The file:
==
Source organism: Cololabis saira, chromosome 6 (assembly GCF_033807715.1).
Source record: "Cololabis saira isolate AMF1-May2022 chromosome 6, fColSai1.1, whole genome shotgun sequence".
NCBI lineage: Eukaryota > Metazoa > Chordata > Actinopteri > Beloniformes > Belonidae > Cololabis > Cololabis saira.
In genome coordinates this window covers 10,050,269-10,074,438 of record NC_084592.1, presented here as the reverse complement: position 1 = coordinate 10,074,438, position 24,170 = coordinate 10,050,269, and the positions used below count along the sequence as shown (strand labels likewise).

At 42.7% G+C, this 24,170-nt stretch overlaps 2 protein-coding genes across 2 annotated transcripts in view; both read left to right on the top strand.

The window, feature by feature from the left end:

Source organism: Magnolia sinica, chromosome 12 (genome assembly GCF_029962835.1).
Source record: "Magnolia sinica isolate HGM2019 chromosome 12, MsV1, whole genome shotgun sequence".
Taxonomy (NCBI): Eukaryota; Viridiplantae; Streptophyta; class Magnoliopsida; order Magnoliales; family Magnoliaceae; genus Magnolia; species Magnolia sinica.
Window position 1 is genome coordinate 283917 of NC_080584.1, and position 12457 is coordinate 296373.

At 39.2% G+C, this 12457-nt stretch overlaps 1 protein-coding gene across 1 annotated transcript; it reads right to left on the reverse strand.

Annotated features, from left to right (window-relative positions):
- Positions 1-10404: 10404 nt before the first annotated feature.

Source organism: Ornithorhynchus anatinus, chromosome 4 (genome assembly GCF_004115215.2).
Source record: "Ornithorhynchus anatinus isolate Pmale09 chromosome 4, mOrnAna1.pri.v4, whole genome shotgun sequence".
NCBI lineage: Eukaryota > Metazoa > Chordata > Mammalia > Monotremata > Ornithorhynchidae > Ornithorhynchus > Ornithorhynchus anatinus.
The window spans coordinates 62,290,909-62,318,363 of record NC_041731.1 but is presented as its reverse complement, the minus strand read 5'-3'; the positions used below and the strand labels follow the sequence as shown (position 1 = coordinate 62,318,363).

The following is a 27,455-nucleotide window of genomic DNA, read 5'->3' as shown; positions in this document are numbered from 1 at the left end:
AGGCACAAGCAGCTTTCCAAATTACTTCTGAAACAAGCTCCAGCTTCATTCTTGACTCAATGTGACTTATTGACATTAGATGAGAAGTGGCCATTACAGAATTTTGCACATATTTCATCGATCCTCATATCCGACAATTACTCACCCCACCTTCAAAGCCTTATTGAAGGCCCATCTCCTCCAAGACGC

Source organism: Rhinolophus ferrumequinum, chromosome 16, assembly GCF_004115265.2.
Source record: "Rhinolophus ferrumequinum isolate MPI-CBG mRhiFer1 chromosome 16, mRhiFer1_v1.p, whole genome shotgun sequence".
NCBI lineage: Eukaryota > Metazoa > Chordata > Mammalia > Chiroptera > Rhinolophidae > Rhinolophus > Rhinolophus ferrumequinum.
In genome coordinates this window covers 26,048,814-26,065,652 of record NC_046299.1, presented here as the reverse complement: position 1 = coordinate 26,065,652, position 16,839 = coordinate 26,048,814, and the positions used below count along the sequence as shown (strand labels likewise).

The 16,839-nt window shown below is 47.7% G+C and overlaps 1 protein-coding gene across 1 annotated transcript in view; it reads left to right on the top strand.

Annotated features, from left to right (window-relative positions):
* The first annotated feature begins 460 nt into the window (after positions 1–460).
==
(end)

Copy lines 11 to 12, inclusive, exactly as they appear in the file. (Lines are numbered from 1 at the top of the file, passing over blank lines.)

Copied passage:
At 39.2% G+C, this 12457-nt stretch overlaps 1 protein-coding gene across 1 annotated transcript; it reads right to left on the reverse strand.

Annotated features, from left to right (window-relative positions):